Mercy

Mercy (Middle English, from Anglo-French merci, from Medieval Latin merced-, merces, from Latin, "price paid, wages", from merc-, merxi "merchandise") is a broad term that refers to benevolence, forgiveness and kindness in a variety of ethical, religious, social and legal contexts.

The concept of a "Merciful God" appears in various religions, including Christianity and Islam. Performing acts of mercy as a component of religious beliefs is also emphasized through actions such as the giving of alms, and care for the sick and Works of Mercy.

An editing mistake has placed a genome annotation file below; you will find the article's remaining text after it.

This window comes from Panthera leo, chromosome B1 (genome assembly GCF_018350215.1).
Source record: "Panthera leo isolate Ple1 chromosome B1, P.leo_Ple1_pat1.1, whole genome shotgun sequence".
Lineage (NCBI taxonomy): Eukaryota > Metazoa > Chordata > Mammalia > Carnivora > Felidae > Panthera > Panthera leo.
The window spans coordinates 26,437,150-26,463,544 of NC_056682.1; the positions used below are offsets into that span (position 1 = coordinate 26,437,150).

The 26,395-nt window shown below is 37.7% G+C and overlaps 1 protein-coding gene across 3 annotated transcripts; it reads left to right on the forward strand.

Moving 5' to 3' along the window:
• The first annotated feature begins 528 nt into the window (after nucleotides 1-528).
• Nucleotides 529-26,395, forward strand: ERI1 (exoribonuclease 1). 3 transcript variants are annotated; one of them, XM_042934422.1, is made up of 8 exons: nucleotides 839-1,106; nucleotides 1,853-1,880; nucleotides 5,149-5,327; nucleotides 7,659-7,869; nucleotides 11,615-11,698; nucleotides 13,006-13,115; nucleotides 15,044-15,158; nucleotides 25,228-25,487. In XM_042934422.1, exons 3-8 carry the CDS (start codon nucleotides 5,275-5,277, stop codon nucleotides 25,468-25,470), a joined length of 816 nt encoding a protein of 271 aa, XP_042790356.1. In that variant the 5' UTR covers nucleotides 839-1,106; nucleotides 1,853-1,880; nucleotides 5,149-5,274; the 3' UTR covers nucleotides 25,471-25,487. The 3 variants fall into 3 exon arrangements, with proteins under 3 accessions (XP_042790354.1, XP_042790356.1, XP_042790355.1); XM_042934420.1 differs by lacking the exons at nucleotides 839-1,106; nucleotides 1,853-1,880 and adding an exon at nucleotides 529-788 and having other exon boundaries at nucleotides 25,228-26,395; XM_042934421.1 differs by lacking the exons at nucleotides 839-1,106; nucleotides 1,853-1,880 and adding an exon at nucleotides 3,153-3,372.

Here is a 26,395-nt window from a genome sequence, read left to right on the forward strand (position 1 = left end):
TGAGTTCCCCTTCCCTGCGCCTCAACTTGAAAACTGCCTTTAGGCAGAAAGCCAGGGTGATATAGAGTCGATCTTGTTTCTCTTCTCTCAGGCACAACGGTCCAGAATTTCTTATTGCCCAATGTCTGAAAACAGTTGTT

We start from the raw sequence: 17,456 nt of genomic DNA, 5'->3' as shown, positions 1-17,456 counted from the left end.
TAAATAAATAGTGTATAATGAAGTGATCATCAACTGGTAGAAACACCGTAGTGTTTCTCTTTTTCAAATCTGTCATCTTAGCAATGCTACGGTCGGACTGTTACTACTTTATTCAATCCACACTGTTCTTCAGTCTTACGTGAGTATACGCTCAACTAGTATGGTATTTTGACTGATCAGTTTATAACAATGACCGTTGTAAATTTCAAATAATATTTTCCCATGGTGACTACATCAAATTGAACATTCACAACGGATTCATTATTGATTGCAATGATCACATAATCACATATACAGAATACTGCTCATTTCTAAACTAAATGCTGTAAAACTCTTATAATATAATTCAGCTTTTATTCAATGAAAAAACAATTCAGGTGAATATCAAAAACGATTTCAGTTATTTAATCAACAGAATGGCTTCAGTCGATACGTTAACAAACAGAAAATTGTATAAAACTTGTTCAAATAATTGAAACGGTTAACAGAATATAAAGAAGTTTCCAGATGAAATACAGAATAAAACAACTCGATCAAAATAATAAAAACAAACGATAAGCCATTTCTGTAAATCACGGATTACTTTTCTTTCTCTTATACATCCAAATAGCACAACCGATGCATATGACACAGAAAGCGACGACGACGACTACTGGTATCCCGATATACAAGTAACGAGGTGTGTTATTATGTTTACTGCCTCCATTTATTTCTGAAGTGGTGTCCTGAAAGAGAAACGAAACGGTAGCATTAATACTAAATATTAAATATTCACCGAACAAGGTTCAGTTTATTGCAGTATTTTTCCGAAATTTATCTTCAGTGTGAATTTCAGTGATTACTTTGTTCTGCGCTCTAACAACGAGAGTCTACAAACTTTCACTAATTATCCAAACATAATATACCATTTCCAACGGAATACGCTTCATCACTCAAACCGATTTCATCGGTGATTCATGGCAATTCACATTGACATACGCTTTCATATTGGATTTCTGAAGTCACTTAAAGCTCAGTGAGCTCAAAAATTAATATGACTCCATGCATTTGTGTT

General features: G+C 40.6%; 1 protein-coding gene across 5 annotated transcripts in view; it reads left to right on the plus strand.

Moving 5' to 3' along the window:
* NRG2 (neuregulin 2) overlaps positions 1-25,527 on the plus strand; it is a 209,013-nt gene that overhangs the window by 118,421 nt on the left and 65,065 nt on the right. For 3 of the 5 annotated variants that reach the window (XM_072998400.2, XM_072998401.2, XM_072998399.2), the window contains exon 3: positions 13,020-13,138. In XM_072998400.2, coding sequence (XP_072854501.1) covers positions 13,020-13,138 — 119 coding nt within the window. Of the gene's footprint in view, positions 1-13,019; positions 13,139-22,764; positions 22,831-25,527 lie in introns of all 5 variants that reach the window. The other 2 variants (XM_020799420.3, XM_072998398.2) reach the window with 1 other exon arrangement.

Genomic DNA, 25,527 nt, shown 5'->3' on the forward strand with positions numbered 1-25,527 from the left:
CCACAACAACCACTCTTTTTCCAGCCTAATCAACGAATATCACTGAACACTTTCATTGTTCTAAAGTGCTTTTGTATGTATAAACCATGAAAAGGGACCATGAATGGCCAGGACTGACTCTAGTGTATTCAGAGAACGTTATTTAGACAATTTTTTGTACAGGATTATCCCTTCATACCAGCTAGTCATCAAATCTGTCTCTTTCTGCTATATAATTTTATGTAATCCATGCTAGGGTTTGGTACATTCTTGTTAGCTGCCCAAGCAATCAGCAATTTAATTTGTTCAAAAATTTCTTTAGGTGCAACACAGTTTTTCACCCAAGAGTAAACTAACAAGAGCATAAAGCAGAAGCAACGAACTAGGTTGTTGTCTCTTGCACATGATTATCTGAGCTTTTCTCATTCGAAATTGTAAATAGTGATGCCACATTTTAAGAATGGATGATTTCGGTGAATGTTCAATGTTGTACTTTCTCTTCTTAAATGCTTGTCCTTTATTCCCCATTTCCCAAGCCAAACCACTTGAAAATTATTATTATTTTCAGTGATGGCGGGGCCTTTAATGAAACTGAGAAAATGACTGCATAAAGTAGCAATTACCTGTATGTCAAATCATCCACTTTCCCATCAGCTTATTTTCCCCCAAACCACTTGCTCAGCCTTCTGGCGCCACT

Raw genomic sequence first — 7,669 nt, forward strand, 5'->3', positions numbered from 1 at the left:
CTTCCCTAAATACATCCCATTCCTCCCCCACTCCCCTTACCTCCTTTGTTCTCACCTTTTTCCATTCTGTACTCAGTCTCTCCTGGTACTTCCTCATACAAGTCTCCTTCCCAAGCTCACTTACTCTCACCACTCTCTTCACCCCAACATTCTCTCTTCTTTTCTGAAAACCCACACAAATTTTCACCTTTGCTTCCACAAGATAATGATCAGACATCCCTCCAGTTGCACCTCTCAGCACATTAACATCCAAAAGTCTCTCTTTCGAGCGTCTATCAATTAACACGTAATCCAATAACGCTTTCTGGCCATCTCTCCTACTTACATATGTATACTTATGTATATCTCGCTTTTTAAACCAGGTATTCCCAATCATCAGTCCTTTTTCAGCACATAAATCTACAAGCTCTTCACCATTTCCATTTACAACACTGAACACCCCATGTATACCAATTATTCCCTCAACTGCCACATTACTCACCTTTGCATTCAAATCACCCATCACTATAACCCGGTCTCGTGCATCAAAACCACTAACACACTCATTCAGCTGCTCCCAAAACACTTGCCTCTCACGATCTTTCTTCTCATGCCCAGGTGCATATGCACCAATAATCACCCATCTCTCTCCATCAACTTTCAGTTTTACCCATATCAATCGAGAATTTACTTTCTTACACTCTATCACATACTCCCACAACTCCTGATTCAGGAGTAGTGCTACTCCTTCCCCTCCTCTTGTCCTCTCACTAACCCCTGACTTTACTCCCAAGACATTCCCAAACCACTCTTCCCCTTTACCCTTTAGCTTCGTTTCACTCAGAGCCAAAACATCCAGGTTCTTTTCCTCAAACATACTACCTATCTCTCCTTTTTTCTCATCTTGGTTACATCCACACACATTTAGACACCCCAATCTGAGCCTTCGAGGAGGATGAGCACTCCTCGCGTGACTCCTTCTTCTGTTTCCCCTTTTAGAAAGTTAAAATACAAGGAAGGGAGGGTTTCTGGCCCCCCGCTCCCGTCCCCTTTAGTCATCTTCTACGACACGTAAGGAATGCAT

In the social and legal context, mercy may refer both to compassionate behavior on the part of those in power (e.g. mercy shown by a judge toward a convict), or on the part of a humanitarian third party, e.g., a mission of mercy aiming to treat war victims.

Read more about Mercy:  Religion, Law and Ethics

Famous quotes containing the word mercy:

    Our wisdom lies as much at the mercy of fortune as our possessions do.
    François, Duc De La Rochefoucauld (1613–1680)

    No ceremony that to great ones ‘longs,
    Not the king’s crown, nor the deputed sword,
    The marshal’s truncheon, nor the judge’s robe,
    Become them with one half so good a grace
    As mercy does.
    William Shakespeare (1564–1616)

    It may be a mercy the dark closes round us
    So broodingly soon in every direction.
    Robert Frost (1874–1963)